Fourteen years ago today, my boyfriend at the time was killed by a drunk driver at the age of 20...and my life changed forever. I've known for a while now I wanted to write about this. But this is such a tender topic for me and I haven't known where to begin. So, I suppose I'll begin at the beginning.
Adam and I started dating in my sophomore year of college. He lived in my hometown of St. Louis, Missouri, and we'd met when I was home for Thanksgiving break. We were drawn to each other immediately and spent that whole week together before I went back to school. He came to visit me every weekend. We were crushing on each other pretty hard and were in that heart-open, anything-is-possible place. We were excited about each other. It was still new.
The weekend before finals week, we'd planned for me to go home to visit him. At the last minute, I decided against it because it was only going to be one more week before my finals were finished and I'd get to be with him for a whole month at home. I was a big procrastinator and I still had papers to write. And I wanted to spend the weekend with my school friends since I wouldn't see them for a month.
In our last phone call, I told him I wouldn't be coming home that weekend. He was upset about it. I don't remember his last words to me. Or whether we resolved it.
Around 5:00 Sunday morning I got the call from Adam's brother and best friend. Car accident overnight. Severe head injury. Coma. The other driver so drunk he passed out behind the wheel after the crash. Adam was still alive but it didn't look good.
My roommates woke up to me frantically packing my things up and sobbing. In shock. Since I was hysterical, they convinced me not to drive the 2 1/2 hours home.
He died later that day. I'm glad that I didn't make it home before he died. I've heard the horrible reports about how he looked in the hospital and they've haunted me since.
In the weeks, months, and years after that I struggled with nightmares; guilt about not going home (in my mind if I had he might still be alive); feeling like I was cheating on him whenever I got close to another guy, since it's not like we ever broke up; feeling very alone on an impossible and obsessive crusade to get everyone I knew to never drink and drive again (no one really listened to me); and a grief that felt way bigger than our short romance warranted.
It's that last piece that I'm working with this year. See, in the last several years, I've noticed that around the anniversary of his death, I start to re-experience or re-taste some part of my experience from back then. Back when it happened, there was so much going on inside me that it was more than I could metabolize or process through. So as each year has passed, I've gotten to do another part of my internal work around this.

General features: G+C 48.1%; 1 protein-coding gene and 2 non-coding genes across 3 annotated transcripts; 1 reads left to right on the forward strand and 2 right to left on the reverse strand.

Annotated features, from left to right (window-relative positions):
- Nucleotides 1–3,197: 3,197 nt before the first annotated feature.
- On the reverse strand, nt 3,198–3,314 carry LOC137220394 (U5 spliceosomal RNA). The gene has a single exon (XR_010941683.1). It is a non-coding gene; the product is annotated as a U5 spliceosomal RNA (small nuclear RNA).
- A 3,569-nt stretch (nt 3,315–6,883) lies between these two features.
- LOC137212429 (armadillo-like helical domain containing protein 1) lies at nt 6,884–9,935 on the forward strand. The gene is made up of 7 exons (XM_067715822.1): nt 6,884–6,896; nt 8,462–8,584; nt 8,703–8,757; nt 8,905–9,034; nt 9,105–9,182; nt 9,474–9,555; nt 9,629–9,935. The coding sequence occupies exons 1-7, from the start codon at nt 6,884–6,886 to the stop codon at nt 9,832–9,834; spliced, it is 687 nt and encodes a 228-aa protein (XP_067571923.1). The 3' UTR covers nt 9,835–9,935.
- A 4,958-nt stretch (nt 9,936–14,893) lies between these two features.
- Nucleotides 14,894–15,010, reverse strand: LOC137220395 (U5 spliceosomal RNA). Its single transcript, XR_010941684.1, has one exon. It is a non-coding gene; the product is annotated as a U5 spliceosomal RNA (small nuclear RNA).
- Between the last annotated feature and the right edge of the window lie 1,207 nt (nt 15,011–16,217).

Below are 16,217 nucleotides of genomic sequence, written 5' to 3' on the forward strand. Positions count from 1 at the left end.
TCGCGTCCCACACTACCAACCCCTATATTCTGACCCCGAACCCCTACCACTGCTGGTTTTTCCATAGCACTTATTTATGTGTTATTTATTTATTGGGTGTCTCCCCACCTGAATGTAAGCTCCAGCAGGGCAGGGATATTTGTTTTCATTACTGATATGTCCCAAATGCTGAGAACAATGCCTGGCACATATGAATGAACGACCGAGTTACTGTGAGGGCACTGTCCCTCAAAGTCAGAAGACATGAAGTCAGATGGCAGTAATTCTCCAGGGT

The grief felt huge. And yet Adam and I had only been together for around a month. I was young and felt insecure about feeling so much. I mean, we hadn't even said, "I love you," and at that age, the rules of dating as I read them clearly stated that I was supposed to not show how much I cared at the beginning.
But then Adam died. I couldn't help showing it because it felt so big. I felt really unsure about how to talk with people about it because when I did, I thought I was treated as though I just wanted attention and should be over it. It was never that big of a deal in the first place. Somehow my feelings weren't real. Or I didn't deserve them. I felt really alone.
I realize now that this was a life-defining time for me. But all around me it seemed like this wasn't a very big deal, since we were only together for a month. I had no idea how to deal with this big life event. I was only 20.
So now, fourteen years later, I'm realizing I've told very few people about this event in my life. It's not something I talk about much. Now the story is rearranging itself inside of me. It's no longer about how I'm strange because this impacted me so greatly or that it shouldn't have. Nor is it about what other people didn't do or should have done.
Now, it's a story about the truth of how devastated I was and how much I've learned from this big event in my life. It's about me taking responsibility for the ways that I hid my vulnerability about it and then didn't get the support I needed from the people closest to me.
Adam's death was part of my past and matters greatly to me. And now, fourteen years later, I'm finally talking about it. It's finally time to share this vulnerability. And let it heal me.
Please leave a comment below and let me know how this impacted you. Or tell me about something you're ready to start reclaiming and talking about.
To Adam's friends and family: I felt so welcomed into your circle and felt safe and accepted as I was grieving with you. I am forever grateful for that.
And finally, to Adam: Thank you. Even though we were young and never said this out loud to each other, I love you.